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    FLIR thermal cameras monitor assets of solar farms in South Africa

    FLIR Infrared Cameras & Thermal Imaging

    Thermal imaging technology from FLIR is being used in surveillance applications at unmanned solar farms in South Africa.

    Tenesol, a SunPower company set up two new solar farms in the Northern Cape Province of South Africa in 2012. The two ground-mounted solar power projects add up to 33 megawatts (MW) in capacity. To protect its valuable solar panel assets against unwanted intruders, Tenesol called upon security specialist TeleEye, which relies on thermal imaging technology for surveillance applications. 

    Solar power plants are unmanned sites and require real-time monitoring day and night in order to efficiently deter unwanted intruders and prevent vandalism or terrorist attacks. TeleEye South Africa, a division of Hong Kong based company TeleEye, has many years of experience in securing public utilities sites with their solutions enabling 24/7 standalone and remote operation with real-time monitoring and recording. TeleEye has been a strategic distributor of FLIR thermal cameras since 2010.

    For the two solar plants, TeleEye, along with systems integration partner, Stallion Security provided Tenesol with a complete perimeter surveillance solution consisting of thermal cameras, video analytics and alarm management. The two solar plants have perimeters of 5km and 8km, and have been secured with thermal imaging cameras from FLIR Systems and electric fencing. TeleEye video analytics seamlessly integrates with the FLIR thermal imaging security cameras and is able to generate a wide range of alerts for intrusion detection applications.

    Philip Smerkovitz, Managing Director at TeleEye South Africa, explains that FLIR thermal cameras deliver very accurate optics and image quality along with robustness, which is an important factor in the harsh temperatures of the sites they monitor. The two solar farms are located in South Africa’s Karoo desert where daytime temperatures of 40°C in summer are not uncommon.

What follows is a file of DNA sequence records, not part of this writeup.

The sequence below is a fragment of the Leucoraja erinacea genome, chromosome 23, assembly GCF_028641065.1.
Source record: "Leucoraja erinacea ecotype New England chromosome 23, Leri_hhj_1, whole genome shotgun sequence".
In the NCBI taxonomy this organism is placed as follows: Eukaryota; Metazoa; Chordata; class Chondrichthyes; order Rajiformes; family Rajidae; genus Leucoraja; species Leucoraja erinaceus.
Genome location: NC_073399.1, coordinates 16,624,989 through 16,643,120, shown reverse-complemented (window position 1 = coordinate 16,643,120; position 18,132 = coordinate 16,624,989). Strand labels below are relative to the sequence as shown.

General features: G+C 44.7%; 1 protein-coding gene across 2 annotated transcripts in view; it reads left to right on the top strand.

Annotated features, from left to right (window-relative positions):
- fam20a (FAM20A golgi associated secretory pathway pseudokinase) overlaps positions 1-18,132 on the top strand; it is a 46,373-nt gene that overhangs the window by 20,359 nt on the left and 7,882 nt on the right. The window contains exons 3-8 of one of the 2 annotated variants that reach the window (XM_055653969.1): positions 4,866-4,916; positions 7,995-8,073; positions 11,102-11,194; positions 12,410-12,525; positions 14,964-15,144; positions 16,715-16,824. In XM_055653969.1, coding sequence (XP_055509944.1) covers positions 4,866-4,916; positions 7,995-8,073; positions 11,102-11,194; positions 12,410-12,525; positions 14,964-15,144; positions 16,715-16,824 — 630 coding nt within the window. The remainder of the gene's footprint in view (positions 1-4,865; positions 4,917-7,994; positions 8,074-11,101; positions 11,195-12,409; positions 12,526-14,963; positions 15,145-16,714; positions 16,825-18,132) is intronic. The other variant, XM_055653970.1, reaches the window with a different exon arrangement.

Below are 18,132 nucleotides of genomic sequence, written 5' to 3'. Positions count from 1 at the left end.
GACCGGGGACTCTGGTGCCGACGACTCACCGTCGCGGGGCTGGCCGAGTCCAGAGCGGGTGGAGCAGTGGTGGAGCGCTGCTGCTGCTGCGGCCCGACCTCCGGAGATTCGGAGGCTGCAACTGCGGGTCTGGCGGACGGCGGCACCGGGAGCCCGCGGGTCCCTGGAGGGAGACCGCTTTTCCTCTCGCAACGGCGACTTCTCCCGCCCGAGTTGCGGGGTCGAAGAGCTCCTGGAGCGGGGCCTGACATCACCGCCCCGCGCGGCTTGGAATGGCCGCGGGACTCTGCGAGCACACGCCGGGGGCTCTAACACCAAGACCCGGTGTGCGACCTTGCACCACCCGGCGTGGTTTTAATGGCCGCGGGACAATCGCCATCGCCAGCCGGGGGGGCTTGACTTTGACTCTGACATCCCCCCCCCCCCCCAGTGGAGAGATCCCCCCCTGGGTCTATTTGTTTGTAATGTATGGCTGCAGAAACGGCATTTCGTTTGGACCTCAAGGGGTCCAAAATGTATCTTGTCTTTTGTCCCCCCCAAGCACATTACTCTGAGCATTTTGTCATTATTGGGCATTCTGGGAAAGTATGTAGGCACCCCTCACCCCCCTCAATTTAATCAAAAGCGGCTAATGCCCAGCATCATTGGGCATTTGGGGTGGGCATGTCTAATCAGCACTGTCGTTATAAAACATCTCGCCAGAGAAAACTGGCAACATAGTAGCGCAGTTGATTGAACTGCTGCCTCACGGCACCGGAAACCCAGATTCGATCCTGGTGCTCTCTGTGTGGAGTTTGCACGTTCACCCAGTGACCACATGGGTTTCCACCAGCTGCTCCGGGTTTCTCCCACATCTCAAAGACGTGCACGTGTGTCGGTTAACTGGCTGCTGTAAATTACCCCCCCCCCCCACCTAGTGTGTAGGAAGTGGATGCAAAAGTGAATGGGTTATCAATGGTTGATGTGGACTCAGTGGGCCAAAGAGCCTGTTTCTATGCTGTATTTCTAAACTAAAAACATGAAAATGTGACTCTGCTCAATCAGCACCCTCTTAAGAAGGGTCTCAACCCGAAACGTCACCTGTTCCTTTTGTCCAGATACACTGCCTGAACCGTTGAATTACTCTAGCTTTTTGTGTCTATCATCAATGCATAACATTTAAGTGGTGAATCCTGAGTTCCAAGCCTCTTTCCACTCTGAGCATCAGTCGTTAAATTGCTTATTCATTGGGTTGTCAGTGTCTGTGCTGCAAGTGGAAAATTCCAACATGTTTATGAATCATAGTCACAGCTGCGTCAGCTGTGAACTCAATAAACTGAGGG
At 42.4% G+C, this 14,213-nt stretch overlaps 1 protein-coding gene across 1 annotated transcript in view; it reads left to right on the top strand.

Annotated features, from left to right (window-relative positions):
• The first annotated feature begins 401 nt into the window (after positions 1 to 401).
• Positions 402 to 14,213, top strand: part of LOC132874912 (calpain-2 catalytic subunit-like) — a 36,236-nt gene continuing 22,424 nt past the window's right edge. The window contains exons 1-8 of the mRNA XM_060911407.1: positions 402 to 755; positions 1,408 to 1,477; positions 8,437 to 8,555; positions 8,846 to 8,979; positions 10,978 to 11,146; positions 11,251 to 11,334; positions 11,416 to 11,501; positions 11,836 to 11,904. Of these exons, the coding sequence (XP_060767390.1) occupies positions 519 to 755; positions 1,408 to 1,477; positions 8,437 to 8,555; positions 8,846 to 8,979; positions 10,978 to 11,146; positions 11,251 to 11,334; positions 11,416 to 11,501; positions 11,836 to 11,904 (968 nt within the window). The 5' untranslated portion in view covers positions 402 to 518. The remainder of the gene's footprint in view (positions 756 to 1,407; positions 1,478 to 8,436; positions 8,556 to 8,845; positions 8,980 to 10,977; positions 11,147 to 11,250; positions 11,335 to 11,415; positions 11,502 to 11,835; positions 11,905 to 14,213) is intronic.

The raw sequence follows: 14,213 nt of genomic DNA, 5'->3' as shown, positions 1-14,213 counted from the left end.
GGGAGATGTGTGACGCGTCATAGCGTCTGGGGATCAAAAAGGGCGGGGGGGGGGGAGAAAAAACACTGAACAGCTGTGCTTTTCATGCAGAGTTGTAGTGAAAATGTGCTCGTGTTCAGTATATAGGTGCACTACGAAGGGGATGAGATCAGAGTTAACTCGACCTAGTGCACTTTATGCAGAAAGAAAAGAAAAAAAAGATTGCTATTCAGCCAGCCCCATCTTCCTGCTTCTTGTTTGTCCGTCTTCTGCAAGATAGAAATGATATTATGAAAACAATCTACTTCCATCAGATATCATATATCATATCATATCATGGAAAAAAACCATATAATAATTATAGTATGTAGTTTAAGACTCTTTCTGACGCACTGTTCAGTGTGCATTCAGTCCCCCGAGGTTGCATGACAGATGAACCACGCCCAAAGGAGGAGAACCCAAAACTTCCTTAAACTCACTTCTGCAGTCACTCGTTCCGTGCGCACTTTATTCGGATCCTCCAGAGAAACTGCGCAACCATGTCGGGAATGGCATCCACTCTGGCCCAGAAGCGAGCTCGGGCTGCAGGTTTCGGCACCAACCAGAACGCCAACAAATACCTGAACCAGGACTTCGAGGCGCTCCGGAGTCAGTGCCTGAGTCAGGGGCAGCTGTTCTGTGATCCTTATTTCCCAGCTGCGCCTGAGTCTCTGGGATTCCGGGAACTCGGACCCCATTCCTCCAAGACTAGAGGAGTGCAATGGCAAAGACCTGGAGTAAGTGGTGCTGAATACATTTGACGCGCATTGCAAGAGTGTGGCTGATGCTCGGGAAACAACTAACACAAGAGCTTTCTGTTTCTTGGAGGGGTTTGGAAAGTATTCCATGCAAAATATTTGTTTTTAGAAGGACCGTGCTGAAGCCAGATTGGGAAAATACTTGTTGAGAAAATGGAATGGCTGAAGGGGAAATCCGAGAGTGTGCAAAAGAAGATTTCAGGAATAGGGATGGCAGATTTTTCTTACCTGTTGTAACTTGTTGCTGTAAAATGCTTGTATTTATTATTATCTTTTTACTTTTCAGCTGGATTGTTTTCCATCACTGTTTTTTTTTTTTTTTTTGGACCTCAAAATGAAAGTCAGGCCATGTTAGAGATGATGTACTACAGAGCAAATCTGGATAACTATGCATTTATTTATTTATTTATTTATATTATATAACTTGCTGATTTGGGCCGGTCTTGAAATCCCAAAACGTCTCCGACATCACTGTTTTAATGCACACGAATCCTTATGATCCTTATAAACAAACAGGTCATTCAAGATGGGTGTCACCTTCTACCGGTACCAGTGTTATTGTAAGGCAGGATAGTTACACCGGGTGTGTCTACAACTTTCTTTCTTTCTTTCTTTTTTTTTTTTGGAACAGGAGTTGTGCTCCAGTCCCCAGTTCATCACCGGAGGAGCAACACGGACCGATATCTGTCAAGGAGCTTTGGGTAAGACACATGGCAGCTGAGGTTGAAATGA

FLIR’s experience from mission-critical systems is invaluable here, because the company has years of built-up expertise in the development of robust technology, which can withstand extreme environments and extreme heat.

    FLIR thermal cameras allow monitoring day and night. Without any additional lighting, it is possible to detect intruders approaching the perimeter at night. The thermal camera’s ability to see in bright sunlight conditions was also important because sunlight can obviously be very bright in the Karoo desert. Thermal cameras are not hampered by brightness, and can provide a clear image even if they are directed towards the sun. Glare from the sun may blind conventional video cameras, effectively hiding vehicles, people and animals but thermal cameras need no light to operate, can ignore this glare, and will only respond to the heat signatures they detect. 

    In comparison to traditional video cameras, thermal imaging cameras can cover a larger viewing distance, which means that fewer cameras are needed to efficiently monitor the perimeter. With thermal cameras, there’s no need to invest in or maintain expensive lighting infrastructure. For these two solar parks, 5 and 11 thermal imaging cameras were installed for the 5km and 8km perimeters respectively. TeleEye used different configurations of the SR series, with different lenses in order to efficiently monitor the odd shaped perimeter. 

    TeleEye was responsible for the entire specification of the surveillance project, including the definition of the camera technology, video analytics and alarm management. In order to calculate the correct camera viewing distances, TeleEye used FLIR Raven software, the free thermal security site planning tool, which allows the user to conveniently display both range and location for each camera specified. The software shows the area of detection coverage, allowing the user to plan the placement of the cameras.

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